– EN Fitness & Wellbeing – On Wednesday (13Mar19) many smokers will be trying to ditch the habit for at least 24 hours, as it is Britain’s No Smoking Day.
However, giving up is easier said than done, especially for longer than a day – so here are some top tips to help you quit cigarettes once and for all.
Advice from experts at Britain’s National Health Service (NHS) states that you should set a plan and date on how and when you are going to give up for good, and avoid situations which escalate your cravings. They also recommend making changes to your diet and drinking habits, as certain foods, like meat dishes, may induce cravings for an after dinner ciggie, while alcohol and fizzy drinks can also dampen the desire to quit.
Going cold turkey and giving up in one go is often impossible, with many people seeking help in the shape of anti-smoking aids.
As well as traditional nicotine replacement products such as nicotine patches and gum, more and more smokers are turning to vaping products and heated tobacco, a new delivery system that heats rather than burns the plant.
Even tobacco giants are now giving advice on how to quit, and Mark MacGregor, external affairs director at Philip Morris International, recommends joining up with friends who are also quitting, but advises switching to smokeless devices if you can’t give up.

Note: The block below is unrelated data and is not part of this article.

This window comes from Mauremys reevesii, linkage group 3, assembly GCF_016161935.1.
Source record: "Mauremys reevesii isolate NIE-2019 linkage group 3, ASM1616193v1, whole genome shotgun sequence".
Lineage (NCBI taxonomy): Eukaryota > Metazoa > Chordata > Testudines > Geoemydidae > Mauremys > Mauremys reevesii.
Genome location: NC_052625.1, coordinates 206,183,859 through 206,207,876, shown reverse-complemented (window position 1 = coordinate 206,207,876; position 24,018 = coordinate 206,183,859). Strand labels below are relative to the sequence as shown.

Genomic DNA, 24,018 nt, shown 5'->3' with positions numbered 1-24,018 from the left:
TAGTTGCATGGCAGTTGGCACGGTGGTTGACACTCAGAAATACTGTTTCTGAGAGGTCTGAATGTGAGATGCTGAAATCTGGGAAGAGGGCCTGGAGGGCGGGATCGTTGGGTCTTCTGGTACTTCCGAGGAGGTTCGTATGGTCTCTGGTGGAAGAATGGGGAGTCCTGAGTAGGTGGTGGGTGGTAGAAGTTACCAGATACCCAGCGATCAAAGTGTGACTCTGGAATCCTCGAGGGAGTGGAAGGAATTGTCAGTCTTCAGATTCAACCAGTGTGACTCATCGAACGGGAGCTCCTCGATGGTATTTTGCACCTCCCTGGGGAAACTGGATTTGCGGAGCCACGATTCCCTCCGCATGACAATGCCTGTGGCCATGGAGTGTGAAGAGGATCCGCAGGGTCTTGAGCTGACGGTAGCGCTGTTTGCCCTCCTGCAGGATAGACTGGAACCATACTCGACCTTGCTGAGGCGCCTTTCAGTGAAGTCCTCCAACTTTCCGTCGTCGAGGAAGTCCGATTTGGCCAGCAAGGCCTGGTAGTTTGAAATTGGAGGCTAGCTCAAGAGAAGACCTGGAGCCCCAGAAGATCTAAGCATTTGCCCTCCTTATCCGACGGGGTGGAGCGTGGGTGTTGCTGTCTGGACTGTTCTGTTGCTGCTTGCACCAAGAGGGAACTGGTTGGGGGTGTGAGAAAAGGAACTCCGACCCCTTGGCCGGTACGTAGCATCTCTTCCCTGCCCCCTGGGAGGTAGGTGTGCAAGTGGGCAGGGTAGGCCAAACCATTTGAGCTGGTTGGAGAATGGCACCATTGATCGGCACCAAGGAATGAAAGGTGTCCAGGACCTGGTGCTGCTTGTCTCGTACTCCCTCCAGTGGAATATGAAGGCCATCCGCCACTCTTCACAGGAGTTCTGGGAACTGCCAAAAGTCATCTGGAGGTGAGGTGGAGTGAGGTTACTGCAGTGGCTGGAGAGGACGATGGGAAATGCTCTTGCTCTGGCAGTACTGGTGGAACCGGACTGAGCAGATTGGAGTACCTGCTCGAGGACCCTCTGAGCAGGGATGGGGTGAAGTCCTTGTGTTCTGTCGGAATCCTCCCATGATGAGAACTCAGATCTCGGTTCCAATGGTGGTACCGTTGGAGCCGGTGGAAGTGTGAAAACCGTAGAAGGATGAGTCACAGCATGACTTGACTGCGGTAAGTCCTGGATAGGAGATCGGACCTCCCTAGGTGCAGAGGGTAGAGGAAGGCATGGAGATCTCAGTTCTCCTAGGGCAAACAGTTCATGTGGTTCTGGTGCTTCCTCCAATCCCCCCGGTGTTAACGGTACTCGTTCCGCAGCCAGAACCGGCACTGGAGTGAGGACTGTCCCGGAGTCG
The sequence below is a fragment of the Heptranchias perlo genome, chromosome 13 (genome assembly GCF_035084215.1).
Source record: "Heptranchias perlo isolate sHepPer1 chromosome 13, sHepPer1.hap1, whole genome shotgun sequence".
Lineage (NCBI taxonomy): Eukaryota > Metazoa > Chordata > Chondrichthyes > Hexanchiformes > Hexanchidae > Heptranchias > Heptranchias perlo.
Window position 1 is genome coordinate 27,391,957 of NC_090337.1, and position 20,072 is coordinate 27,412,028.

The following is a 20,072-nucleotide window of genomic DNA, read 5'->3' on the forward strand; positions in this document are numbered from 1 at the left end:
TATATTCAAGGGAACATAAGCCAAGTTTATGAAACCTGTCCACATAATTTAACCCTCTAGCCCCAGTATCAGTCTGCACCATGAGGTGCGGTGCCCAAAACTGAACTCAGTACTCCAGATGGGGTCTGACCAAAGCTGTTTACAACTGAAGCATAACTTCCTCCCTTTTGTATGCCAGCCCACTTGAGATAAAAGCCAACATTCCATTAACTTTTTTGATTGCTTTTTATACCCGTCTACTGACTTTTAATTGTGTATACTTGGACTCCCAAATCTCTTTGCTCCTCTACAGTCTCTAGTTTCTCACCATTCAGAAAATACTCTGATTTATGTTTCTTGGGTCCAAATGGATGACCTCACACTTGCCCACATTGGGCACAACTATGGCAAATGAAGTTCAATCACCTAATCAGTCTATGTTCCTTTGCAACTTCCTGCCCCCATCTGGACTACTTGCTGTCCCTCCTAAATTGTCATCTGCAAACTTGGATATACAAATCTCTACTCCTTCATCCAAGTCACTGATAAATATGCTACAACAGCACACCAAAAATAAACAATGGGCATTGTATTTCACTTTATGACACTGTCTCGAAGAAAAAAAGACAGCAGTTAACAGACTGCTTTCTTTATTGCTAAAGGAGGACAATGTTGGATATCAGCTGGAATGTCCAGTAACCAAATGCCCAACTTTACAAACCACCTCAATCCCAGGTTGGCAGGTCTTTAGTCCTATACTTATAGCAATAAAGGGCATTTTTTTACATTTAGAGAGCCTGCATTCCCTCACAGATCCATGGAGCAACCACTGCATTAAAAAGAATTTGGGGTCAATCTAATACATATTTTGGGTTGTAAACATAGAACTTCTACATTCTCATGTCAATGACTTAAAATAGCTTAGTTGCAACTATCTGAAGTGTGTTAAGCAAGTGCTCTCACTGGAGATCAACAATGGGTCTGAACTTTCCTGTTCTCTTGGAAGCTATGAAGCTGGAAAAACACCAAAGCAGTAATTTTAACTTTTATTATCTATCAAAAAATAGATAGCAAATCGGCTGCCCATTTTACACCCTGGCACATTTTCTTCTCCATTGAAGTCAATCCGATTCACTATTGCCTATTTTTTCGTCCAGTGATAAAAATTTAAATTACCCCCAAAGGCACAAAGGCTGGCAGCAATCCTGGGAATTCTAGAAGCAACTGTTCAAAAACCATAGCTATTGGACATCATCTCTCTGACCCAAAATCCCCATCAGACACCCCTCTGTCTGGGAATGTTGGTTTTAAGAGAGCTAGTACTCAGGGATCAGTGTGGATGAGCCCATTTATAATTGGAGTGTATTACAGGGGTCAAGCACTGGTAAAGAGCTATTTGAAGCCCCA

“If you’ve tried to quit but you still continue to smoke, consider switching to smoke-free alternatives,” he told Cover Media. “If you can stop smoking cigarettes for four weeks you are five times more likely to give them up for good.”
Research commissioned by the firm claims that heated tobacco reduces the harmful chemicals inhaled by up to 90 per cent compared to smoking. However, health experts are more sceptical about the health benefits of heated tobacco compared to normal smoking products, and have emphasised that evidence shows that they may be as toxic to cells as traditional cigarettes.
“It took us nearly five decades to understand the damaging effects of cigarette smoke and we don’t yet know the long-term impact of using e-cigarettes,” Sukhwinder Sohal, a researcher studying lung cell damage at the University of Tasmania in Australia, told The Pharmaceutical Journal last month. “These devices that heat solid tobacco are relatively new and it will be decades before we will fully understand their effects on human health.”
As a result, it may be best to treat these new devices as a short-term fix to get you through the worst cravings, before working on a plan to quit altogether.